2022 was a bad year for stock IT companies. Investors have largely turned away from growth stocks in favor of safer earnings due to higher interest rates and other turbulence.
Even Apple, the world’s most valuable company, has struggled with headwinds this year, dropping 22 percent in the stock market. It’s still better than the Nasdaq, which is down 30 percent this year, according to CNBC.
do not worry
Apple has long been seen as a safe haven due to its strong balance sheet, diversified revenue streams and brand building, but some investors were still nervous about bad news surrounding the company after manufacturing troubles in China and strikes in Australia.
Morgan Stanley, on the other hand, isn’t intimidated, choosing to have what it considers to be a long-term view of the tech giant, writes CNBC.
Investment Bank basic case $175 each while the most optimistic scenario suggests a price target of $235. This corresponds to a rise of 22 and 64 percent, respectively.
“While most investors focus on short-term supply disruptions, we believe this ignores the strength and health of Apple’s ecosystem, where we remain positive,” Morgan Stanley analysts, led by Eric Woodring, wrote in a note.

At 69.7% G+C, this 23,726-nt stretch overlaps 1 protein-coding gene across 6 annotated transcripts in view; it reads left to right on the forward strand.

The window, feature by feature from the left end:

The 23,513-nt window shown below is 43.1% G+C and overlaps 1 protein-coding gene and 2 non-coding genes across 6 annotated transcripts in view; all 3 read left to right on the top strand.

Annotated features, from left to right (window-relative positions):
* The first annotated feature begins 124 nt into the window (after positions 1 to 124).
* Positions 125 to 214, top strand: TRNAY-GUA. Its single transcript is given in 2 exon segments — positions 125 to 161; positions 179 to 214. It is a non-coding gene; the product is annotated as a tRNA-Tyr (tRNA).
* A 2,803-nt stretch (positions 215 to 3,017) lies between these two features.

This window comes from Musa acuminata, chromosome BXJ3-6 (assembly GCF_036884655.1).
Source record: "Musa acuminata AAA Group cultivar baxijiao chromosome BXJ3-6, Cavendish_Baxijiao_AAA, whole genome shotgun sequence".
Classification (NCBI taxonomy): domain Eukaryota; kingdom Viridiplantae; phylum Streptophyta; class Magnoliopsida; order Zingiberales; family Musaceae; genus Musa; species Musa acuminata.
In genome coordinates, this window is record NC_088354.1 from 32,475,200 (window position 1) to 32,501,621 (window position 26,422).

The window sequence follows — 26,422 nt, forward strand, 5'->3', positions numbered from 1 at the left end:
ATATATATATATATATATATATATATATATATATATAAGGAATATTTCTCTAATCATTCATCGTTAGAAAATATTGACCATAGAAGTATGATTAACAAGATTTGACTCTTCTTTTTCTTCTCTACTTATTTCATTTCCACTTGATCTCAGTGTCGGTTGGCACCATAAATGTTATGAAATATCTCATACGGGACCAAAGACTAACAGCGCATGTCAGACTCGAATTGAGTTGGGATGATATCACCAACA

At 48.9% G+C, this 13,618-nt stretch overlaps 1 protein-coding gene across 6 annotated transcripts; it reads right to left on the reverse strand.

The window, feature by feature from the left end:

Low price = buying opportunity
Moreover, analysts believe that any decline in the stock due to supply chain disruptions is a buying opportunity:
“Any share displacement on the back of supply-related disruptions represents an opportunity to own one of the highest quality technology platforms with a first-class management team,” the investment bank wrote.
Morgan Stanley is also highlighting Apple’s increasingly “subscription-like” model, with extremely loyal customers.
Going forward, the investment bank expects Apple’s services business to return to double-digit year-over-year growth, after missing analyst estimates for the fourth quarter that ended in September, according to CNBC.
Skeptical of Apple
Morgan Stanley’s analysis comes as a slight contrast to success chief Richard-Mark Dodds’s Pure Value Metrics judgment of the IT giant earlier this week.
According to the Swiss-based fund manager, Apple has “overperformed” in the stock market this year as the company spent $90 billion buying back shares in the last fiscal year. Dodds believes this helps mask underlying weaknesses.
Stock buybacks pushed Apple’s total equity to $51 billion, after reaching an all-time high of $134 billion in 2017, as the IT giant continued to borrow money to fund buybacks at a rate that outpaced earnings.
— will drive themselves into a brick wall of accounting papers, says Dobbs, and points to the possibility that Apple will eventually not be allowed to borrow more to make subsidy purchases.
“Web specialist. Lifelong zombie maven. Coffee ninja. Hipster-friendly analyst.”